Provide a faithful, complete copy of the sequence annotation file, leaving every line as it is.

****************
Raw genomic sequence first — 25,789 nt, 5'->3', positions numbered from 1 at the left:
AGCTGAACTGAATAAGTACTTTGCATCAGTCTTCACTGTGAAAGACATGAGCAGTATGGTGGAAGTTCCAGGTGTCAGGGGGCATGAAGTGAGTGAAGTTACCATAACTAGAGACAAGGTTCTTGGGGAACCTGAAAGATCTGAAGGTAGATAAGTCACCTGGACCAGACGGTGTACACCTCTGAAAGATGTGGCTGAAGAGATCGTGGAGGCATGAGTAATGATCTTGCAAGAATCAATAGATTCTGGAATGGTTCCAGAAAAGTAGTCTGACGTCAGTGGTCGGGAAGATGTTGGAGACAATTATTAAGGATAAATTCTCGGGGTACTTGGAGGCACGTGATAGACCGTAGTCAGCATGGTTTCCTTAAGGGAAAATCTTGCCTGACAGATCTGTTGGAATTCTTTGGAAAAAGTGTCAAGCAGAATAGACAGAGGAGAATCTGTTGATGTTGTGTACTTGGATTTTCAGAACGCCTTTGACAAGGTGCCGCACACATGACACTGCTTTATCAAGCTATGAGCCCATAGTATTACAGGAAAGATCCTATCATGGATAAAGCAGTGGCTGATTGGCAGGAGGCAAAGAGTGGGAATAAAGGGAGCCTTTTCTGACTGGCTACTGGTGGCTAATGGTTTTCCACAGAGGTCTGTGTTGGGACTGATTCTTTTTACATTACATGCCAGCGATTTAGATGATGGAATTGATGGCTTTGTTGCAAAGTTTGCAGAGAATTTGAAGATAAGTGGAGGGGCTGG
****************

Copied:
Raw genomic sequence first — 25,789 nt, 5'->3', positions numbered from 1 at the left:
AGCTGAACTGAATAAGTACTTTGCATCAGTCTTCACTGTGAAAGACATGAGCAGTATGGTGGAAGTTCCAGGTGTCAGGGGGCATGAAGTGAGTGAAGTTACCATAACTAGAGACAAGGTTCTTGGGGAACCTGAAAGATCTGAAGGTAGATAAGTCACCTGGACCAGACGGTGTACACCTCTGAAAGATGTGGCTGAAGAGATCGTGGAGGCATGAGTAATGATCTTGCAAGAATCAATAGATTCTGGAATGGTTCCAGAAAAGTAGTCTGACGTCAGTGGTCGGGAAGATGTTGGAGACAATTATTAAGGATAAATTCTCGGGGTACTTGGAGGCACGTGATAGACCGTAGTCAGCATGGTTTCCTTAAGGGAAAATCTTGCCTGACAGATCTGTTGGAATTCTTTGGAAAAAGTGTCAAGCAGAATAGACAGAGGAGAATCTGTTGATGTTGTGTACTTGGATTTTCAGAACGCCTTTGACAAGGTGCCGCACACATGACACTGCTTTATCAAGCTATGAGCCCATAGTATTACAGGAAAGATCCTATCATGGATAAAGCAGTGGCTGATTGGCAGGAGGCAAAGAGTGGGAATAAAGGGAGCCTTTTCTGACTGGCTACTGGTGGCTAATGGTTTTCCACAGAGGTCTGTGTTGGGACTGATTCTTTTTACATTACATGCCAGCGATTTAGATGATGGAATTGATGGCTTTGTTGCAAAGTTTGCAGAGAATTTGAAGATAAGTGGAGGGGCTGG